11 Babies Die in Hospital Fire:
On Wednesday, May 25th, 2022, Senegalese President Macky Sall stated that 11 newborn babies died in a fire at a hospital’s neonatal section in Senegal. Emergency workers were only able to rescue three babies.
According to a preliminary investigation, the fire at the neonatology department of Mame Abdou Aziz Sy Dabakh Hospital in Tivaouane was caused by a short circuit.
President Macky Sall, who is out of the country on a presidential visit to Angola, took to Twitter on Thursday to state, “I have just learned with pain and consternation the death of 11 newborn babies in the fire that occurred in the neonatology department of the Mame Abdou Aziz Sy Dabakh hospital in Tivaouane.” Sall went on to extend his heartfelt condolences to the mothers and families of the deceased infants.
Mayor Demba Diop blamed the incident on an electrical short circuit at the Abdoul Aziz Sy Dabakh Hospital in Tivaouane, a village 120 kilometers (75 miles) northeast of the nation’s capital Dakar.
Interior Minister Antoine Diome told the media that authorities will start an investigation into the state of the hospital’s infrastructure as well as other health care facilities.
Abdoulaye Diouf Sarr, the Minister of Health, confirmed to local media that a short circuit had produced the fire. “This situation is very unfortunate and extremely painful,” he remarked in the radio interview and further stated that the probe was still ongoing.
More Insights on the Hospital Fire…
Health Minister Sarr, who is currently in Geneva to represent Senegal at the World Health Assembly, has stated he will shorten his stay and travel back to Senegal as soon as possible.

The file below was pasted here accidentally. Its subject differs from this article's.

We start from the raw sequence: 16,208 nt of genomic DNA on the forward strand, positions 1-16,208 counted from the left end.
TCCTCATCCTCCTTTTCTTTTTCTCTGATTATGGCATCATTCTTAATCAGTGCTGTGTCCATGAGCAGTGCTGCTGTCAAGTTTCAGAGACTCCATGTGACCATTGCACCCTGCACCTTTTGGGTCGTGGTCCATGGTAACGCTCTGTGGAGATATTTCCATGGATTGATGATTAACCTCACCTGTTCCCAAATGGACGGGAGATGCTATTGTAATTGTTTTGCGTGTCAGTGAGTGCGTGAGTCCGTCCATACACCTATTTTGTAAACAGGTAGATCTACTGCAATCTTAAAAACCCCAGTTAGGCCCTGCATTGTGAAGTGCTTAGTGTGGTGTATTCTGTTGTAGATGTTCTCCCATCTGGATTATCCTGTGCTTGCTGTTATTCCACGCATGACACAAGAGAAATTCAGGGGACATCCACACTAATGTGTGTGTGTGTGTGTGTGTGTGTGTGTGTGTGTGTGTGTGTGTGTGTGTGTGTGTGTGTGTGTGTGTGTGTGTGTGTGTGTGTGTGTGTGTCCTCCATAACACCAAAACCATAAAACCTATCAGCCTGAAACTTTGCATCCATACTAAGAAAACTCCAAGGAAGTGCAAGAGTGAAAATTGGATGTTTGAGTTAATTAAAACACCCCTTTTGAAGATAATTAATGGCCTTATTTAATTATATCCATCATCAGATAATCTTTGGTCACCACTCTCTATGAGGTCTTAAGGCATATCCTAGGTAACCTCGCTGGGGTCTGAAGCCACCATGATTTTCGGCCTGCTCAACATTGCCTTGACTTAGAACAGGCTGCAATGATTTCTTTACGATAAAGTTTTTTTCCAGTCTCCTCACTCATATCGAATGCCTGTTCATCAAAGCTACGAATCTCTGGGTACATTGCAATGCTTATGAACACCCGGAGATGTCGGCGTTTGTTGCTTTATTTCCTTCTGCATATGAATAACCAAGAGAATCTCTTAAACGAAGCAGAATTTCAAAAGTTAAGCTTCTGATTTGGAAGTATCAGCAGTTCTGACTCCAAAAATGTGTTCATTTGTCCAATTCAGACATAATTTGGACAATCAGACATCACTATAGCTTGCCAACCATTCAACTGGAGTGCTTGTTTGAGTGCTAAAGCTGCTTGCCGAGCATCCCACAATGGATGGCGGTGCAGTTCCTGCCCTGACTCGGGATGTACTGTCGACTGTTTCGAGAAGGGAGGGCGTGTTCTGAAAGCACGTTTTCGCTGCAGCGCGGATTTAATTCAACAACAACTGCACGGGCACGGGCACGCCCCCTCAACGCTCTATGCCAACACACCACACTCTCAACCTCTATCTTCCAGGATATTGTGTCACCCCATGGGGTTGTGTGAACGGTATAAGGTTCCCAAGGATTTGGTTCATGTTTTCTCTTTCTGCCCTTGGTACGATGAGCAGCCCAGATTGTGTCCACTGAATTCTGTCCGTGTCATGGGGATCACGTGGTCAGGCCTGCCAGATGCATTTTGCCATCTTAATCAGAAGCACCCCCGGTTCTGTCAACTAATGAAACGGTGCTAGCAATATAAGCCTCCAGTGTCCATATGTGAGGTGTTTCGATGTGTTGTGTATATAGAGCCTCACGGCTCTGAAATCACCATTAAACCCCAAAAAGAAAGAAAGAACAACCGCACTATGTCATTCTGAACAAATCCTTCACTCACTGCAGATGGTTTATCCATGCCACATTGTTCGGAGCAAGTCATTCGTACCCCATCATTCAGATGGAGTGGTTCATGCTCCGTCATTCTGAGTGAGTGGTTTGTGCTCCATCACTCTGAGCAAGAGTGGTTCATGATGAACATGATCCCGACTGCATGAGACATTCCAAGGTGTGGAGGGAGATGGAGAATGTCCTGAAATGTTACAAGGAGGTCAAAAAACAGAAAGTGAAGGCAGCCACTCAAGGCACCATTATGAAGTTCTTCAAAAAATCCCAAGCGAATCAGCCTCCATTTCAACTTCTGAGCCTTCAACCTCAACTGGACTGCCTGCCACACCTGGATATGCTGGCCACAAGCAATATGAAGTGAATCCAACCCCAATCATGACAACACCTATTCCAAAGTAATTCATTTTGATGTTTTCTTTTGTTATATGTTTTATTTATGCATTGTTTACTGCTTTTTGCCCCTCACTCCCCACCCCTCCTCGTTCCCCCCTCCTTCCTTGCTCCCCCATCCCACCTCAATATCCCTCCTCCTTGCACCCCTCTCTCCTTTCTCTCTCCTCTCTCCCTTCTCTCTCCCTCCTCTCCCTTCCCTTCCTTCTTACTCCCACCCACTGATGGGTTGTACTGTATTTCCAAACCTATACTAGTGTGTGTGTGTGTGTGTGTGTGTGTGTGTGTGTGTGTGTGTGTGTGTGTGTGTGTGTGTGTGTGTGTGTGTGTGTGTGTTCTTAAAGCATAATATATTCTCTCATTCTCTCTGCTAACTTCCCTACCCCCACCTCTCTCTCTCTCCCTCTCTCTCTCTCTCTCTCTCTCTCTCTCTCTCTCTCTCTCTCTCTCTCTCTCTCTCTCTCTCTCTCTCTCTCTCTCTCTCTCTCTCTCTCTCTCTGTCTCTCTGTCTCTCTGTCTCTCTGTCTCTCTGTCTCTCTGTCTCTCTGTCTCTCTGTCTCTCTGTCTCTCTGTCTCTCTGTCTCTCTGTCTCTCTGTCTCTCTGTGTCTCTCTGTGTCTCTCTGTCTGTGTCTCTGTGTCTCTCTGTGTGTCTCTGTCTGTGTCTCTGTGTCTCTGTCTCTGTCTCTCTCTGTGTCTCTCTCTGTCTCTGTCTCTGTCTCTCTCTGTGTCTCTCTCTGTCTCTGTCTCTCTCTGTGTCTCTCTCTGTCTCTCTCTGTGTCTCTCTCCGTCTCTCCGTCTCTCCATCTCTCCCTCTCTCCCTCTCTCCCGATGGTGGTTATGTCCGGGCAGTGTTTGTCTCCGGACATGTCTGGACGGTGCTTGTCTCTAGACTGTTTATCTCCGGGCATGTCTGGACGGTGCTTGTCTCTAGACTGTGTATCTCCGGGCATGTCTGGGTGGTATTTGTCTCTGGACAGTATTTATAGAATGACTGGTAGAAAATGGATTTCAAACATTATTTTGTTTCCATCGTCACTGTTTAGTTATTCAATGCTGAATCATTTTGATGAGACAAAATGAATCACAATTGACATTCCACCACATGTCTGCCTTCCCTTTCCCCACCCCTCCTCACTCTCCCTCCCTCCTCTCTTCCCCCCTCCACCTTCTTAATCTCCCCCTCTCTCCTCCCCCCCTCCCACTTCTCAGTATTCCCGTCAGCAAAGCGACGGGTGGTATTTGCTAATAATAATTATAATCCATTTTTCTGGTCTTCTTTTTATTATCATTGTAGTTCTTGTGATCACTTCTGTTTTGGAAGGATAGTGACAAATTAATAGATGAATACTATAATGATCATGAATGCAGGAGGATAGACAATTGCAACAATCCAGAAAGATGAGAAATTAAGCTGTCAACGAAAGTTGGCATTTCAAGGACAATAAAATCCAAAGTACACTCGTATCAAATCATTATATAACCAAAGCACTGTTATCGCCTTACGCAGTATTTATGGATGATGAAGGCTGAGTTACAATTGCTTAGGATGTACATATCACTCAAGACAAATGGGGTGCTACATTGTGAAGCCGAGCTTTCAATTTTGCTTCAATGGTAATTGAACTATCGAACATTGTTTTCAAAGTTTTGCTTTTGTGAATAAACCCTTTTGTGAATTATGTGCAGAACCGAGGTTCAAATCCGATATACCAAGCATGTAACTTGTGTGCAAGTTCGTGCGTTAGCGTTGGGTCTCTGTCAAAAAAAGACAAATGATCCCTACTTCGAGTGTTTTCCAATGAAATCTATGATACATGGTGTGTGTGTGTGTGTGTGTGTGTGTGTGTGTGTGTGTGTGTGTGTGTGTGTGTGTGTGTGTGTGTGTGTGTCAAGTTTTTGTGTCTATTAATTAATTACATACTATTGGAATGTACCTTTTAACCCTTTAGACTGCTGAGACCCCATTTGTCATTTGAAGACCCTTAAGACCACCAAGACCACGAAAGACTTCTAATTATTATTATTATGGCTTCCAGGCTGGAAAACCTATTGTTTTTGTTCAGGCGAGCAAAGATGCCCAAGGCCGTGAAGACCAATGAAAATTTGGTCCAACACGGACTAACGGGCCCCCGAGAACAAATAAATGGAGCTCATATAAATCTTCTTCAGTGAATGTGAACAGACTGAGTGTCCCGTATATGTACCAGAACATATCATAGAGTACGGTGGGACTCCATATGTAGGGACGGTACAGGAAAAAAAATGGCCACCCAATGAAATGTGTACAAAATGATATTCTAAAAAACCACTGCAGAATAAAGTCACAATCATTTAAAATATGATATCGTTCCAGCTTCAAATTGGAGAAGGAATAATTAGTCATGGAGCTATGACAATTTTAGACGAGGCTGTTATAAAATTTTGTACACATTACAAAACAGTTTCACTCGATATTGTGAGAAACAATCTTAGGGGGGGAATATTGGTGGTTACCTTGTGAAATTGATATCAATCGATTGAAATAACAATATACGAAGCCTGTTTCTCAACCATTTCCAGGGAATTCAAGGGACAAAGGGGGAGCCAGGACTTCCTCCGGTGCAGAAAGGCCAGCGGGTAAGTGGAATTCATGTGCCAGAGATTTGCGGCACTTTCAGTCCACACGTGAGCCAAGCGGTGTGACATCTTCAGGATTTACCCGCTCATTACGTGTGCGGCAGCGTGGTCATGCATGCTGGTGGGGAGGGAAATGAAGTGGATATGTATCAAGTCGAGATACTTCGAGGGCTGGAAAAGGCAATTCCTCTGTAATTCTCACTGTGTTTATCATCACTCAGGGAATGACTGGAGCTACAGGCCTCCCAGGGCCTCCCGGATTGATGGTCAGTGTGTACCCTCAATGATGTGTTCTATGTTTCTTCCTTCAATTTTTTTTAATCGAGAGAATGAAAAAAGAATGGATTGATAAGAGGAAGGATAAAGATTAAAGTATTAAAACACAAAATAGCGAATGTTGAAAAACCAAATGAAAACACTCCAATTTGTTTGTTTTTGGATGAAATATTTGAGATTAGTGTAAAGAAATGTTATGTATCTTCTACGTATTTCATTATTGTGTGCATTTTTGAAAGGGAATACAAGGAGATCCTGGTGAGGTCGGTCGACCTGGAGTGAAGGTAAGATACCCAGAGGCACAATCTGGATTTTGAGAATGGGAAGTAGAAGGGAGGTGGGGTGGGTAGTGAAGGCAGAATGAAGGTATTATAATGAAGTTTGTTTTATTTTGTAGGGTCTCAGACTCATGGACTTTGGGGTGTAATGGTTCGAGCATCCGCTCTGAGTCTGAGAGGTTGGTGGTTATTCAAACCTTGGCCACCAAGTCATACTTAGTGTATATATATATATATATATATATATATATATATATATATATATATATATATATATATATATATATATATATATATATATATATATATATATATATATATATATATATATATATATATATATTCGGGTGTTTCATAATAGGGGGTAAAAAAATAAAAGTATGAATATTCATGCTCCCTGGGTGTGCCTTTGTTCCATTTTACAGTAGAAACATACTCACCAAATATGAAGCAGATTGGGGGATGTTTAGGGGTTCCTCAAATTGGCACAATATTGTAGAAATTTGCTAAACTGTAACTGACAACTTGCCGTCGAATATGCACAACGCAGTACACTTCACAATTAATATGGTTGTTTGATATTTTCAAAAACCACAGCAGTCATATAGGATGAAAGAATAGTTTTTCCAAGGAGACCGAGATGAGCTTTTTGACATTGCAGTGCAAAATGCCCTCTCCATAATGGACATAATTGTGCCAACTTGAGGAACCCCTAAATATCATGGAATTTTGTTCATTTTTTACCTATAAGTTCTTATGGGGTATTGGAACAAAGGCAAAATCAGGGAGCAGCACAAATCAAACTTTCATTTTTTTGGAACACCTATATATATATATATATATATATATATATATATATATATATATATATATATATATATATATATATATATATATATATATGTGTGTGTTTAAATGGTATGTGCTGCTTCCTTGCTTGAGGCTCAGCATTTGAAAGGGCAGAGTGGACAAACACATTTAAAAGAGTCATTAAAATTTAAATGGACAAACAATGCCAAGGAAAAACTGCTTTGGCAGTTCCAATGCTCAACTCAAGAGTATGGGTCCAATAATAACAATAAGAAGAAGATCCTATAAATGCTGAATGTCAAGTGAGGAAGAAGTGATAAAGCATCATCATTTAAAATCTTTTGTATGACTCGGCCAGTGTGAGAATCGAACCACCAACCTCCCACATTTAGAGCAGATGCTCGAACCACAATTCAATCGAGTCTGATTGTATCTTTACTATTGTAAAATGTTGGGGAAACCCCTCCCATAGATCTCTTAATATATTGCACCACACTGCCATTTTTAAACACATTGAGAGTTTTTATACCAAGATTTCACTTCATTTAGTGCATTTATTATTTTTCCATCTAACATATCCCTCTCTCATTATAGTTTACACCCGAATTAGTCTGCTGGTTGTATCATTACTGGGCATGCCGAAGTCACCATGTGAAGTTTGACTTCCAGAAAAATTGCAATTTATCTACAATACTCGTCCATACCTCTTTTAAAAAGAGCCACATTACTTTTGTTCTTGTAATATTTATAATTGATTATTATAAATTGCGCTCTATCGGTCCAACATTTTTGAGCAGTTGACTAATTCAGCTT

A number of other incidents have also sparked concerns about maternal and baby health in the West African country, which is recognized for having some of the top hospitals in the region.
The lethal fire comes just a year after four babies died in a hospital fire in Linguere, Senegal’s northernmost city.
In 2021, a pregnant woman lost her life in Louga, as she waited to deliver through a cesarean operation. Three midwives received six-month suspended sentences for failing to assist a person in danger. The woman, Astou Sokhna, had come to the hospital in agony in the northern city of Louga. The staff at the hospital declined her request for a C-section, claiming that it was “not scheduled.” She died on April 1st, 20 hours after arriving.
Sokhna’s death sparked a nationwide outcry against Senegal’s deteriorating public health system, and the minister of health, Sarr admitted two weeks later that the tragedy may have been prevented.
After the “atrocious” deaths of the four newborns in Linguere, Amnesty International’s Senegal Director Seydi Gassama stated his organization had probed for an investigation and improvement of neonatology services in hospitals across Senegal.
With the latest tragedy on Wednesday, Amnesty International “urges the government to set up an independent commission of inquiry to determine responsibility and punish the culprits, no matter their level in the state apparatus,” he tweeted. Mamadou Lamine Diallo, an opposition legislator, was equally outraged by the Tivaouane fire that murdered the newborns. He responded to President Sall’s tweet and said “More babies burned in a public hospital… this is unacceptable @MackySall,” he said. “We suffer with the families to whom we offer our condolences. Enough is enough.”